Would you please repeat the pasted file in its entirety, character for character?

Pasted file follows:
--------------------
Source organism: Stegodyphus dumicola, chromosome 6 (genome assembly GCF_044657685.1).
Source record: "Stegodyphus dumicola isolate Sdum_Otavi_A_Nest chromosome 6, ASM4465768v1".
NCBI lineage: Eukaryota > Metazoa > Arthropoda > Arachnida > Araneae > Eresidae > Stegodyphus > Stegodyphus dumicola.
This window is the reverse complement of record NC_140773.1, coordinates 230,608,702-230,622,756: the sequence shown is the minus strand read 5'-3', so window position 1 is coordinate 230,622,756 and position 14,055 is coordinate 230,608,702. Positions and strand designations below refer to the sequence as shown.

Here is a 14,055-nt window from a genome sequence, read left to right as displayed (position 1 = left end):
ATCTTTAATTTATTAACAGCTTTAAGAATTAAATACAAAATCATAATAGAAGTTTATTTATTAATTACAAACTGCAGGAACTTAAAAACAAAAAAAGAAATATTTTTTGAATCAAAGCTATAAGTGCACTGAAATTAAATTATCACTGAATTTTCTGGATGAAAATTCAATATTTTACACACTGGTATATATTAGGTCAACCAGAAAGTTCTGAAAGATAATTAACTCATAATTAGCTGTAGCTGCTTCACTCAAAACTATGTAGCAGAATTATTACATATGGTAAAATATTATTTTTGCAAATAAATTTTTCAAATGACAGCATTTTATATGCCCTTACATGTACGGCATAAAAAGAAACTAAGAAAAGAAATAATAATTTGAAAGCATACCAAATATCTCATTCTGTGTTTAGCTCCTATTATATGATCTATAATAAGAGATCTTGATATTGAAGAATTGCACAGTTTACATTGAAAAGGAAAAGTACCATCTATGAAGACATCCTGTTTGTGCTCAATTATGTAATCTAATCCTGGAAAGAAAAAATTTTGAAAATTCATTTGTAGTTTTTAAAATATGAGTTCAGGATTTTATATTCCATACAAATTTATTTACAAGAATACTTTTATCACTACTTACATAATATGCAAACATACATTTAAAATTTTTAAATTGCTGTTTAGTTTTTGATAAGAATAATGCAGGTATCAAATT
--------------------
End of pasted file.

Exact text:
Source organism: Stegodyphus dumicola, chromosome 6 (genome assembly GCF_044657685.1).
Source record: "Stegodyphus dumicola isolate Sdum_Otavi_A_Nest chromosome 6, ASM4465768v1".
NCBI lineage: Eukaryota > Metazoa > Arthropoda > Arachnida > Araneae > Eresidae > Stegodyphus > Stegodyphus dumicola.
This window is the reverse complement of record NC_140773.1, coordinates 230,608,702-230,622,756: the sequence shown is the minus strand read 5'-3', so window position 1 is coordinate 230,622,756 and position 14,055 is coordinate 230,608,702. Positions and strand designations below refer to the sequence as shown.

Here is a 14,055-nt window from a genome sequence, read left to right as displayed (position 1 = left end):
ATCTTTAATTTATTAACAGCTTTAAGAATTAAATACAAAATCATAATAGAAGTTTATTTATTAATTACAAACTGCAGGAACTTAAAAACAAAAAAAGAAATATTTTTTGAATCAAAGCTATAAGTGCACTGAAATTAAATTATCACTGAATTTTCTGGATGAAAATTCAATATTTTACACACTGGTATATATTAGGTCAACCAGAAAGTTCTGAAAGATAATTAACTCATAATTAGCTGTAGCTGCTTCACTCAAAACTATGTAGCAGAATTATTACATATGGTAAAATATTATTTTTGCAAATAAATTTTTCAAATGACAGCATTTTATATGCCCTTACATGTACGGCATAAAAAGAAACTAAGAAAAGAAATAATAATTTGAAAGCATACCAAATATCTCATTCTGTGTTTAGCTCCTATTATATGATCTATAATAAGAGATCTTGATATTGAAGAATTGCACAGTTTACATTGAAAAGGAAAAGTACCATCTATGAAGACATCCTGTTTGTGCTCAATTATGTAATCTAATCCTGGAAAGAAAAAATTTTGAAAATTCATTTGTAGTTTTTAAAATATGAGTTCAGGATTTTATATTCCATACAAATTTATTTACAAGAATACTTTTATCACTACTTACATAATATGCAAACATACATTTAAAATTTTTAAATTGCTGTTTAGTTTTTGATAAGAATAATGCAGGTATCAAATT